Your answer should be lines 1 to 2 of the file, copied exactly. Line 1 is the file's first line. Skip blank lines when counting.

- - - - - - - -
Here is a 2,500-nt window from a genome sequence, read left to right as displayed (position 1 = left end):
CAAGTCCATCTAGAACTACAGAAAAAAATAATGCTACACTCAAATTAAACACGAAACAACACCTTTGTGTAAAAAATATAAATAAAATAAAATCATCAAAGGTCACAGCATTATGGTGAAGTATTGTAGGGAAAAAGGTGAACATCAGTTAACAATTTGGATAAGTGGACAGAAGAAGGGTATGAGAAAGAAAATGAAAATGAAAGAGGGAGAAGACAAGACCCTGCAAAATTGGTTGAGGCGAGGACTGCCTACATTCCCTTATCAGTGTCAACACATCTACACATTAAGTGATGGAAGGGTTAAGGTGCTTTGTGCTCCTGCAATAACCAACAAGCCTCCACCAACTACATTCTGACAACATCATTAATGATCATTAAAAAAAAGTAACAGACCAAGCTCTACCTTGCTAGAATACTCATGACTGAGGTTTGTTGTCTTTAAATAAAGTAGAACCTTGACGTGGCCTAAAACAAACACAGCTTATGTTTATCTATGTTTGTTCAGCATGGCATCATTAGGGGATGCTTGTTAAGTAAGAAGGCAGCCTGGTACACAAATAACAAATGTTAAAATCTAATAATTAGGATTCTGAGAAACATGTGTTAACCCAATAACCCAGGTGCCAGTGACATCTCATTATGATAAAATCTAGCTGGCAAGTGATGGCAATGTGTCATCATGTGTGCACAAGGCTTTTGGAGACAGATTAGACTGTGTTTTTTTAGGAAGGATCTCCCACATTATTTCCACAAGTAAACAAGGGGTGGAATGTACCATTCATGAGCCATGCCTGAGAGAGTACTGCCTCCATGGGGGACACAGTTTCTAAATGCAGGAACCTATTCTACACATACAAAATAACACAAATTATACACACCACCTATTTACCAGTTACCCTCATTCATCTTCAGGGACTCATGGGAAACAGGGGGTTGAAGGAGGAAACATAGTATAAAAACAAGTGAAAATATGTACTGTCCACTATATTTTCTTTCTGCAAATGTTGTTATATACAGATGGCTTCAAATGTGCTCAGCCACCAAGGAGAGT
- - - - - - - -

Here is a 2,500-nt window from a genome sequence, read left to right as displayed (position 1 = left end):
CAAGTCCATCTAGAACTACAGAAAAAAATAATGCTACACTCAAATTAAACACGAAACAACACCTTTGTGTAAAAAATATAAATAAAATAAAATCATCAAAGGTCACAGCATTATGGTGAAGTATTGTAGGGAAAAAGGTGAACATCAGTTAACAATTTGGATAAGTGGACAGAAGAAGGGTATGAGAAAGAAAATGAAAATGAAAGAGGGAGAAGACAAGACCCTGCAAAATTGGTTGAGGCGAGGACTGCCTACATTCCCTTATCAGTGTCAACACATCTACACATTAAGTGATGGAAGGGTTAAGGTGCTTTGTGCTCCTGCAATAACCAACAAGCCTCCACCAACTACATTCTGACAACATCATTAATGATCATTAAAAAAAAGTAACAGACCAAGCTCTACCTTGCTAGAATACTCATGACTGAGGTTTGTTGTCTTTAAATAAAGTAGAACCTTGACGTGGCCTAAAACAAACACAGCTTATGTTTATCTATGTTTGTTCAGCATGGCATCATTAGGGGATGCTTGTTAAGTAAGAAGGCAGCCTGGTACACAAATAACAAATGTTAAAATCTAATAATTAGGATTCTGAGAAACATGTGTTAACCCAATAACCCAGGTGCCAGTGACATCTCATTATGATAAAATCTAGCTGGCAAGTGATGGCAATGTGTCATCATGTGTGCACAAGGCTTTTGGAGACAGATTAGACTGTGTTTTTTTAGGAAGGATCTCCCACATTATTTCCACAAGTAAACAAGGGGTGGAATGTACCATTCATGAGCCATGCCTGAGAGAGTACTGCCTCCATGGGGGACACAGTTTCTAAATGCAGGAACCTATTCTACACATACAAAATAACACAAATTATACACACCACCTATTTACCAGTTACCCTCATTCATCTTCAGGGACTCATGGGAAACAGGGGGTTGAAGGAGGAAACATAGTATAAAAACAAGTGAAAATATGTACTGTCCACTATATTTTCTTTCTGCAAATGTTGTTATATACAGATGGCTTCAAATGTGCTCAGCCACCAAGGAGAGT